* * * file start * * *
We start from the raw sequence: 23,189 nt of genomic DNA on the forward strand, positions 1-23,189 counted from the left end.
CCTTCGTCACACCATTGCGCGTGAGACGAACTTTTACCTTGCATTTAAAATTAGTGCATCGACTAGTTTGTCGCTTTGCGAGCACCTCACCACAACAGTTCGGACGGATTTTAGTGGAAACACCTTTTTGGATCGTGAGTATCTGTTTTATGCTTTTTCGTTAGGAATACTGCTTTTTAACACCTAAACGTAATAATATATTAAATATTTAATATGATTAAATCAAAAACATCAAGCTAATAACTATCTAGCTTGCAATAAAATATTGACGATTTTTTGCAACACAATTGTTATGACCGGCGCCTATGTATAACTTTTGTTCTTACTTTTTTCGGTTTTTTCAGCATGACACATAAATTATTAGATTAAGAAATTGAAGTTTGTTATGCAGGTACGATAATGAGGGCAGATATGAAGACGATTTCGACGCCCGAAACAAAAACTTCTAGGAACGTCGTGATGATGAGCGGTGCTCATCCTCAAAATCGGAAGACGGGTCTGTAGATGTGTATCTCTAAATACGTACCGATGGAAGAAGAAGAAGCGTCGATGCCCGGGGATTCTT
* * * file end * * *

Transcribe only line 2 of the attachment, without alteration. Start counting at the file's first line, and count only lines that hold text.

CCTTCGTCACACCATTGCGCGTGAGACGAACTTTTACCTTGCATTTAAAATTAGTGCATCGACTAGTTTGTCGCTTTGCGAGCACCTCACCACAACAGTTCGGACGGATTTTAGTGGAAACACCTTTTTGGATCGTGAGTATCTGTTTTATGCTTTTTCGTTAGGAATACTGCTTTTTAACACCTAAACGTAATAATATATTAAATATTTAATATGATTAAATCAAAAACATCAAGCTAATAACTATCTAGCTTGCAATAAAATATTGACGATTTTTTGCAACACAATTGTTATGACCGGCGCCTATGTATAACTTTTGTTCTTACTTTTTTCGGTTTTTTCAGCATGACACATAAATTATTAGATTAAGAAATTGAAGTTTGTTATGCAGGTACGATAATGAGGGCAGATATGAAGACGATTTCGACGCCCGAAACAAAAACTTCTAGGAACGTCGTGATGATGAGCGGTGCTCATCCTCAAAATCGGAAGACGGGTCTGTAGATGTGTATCTCTAAATACGTACCGATGGAAGAAGAAGAAGCGTCGATGCCCGGGGATTCTT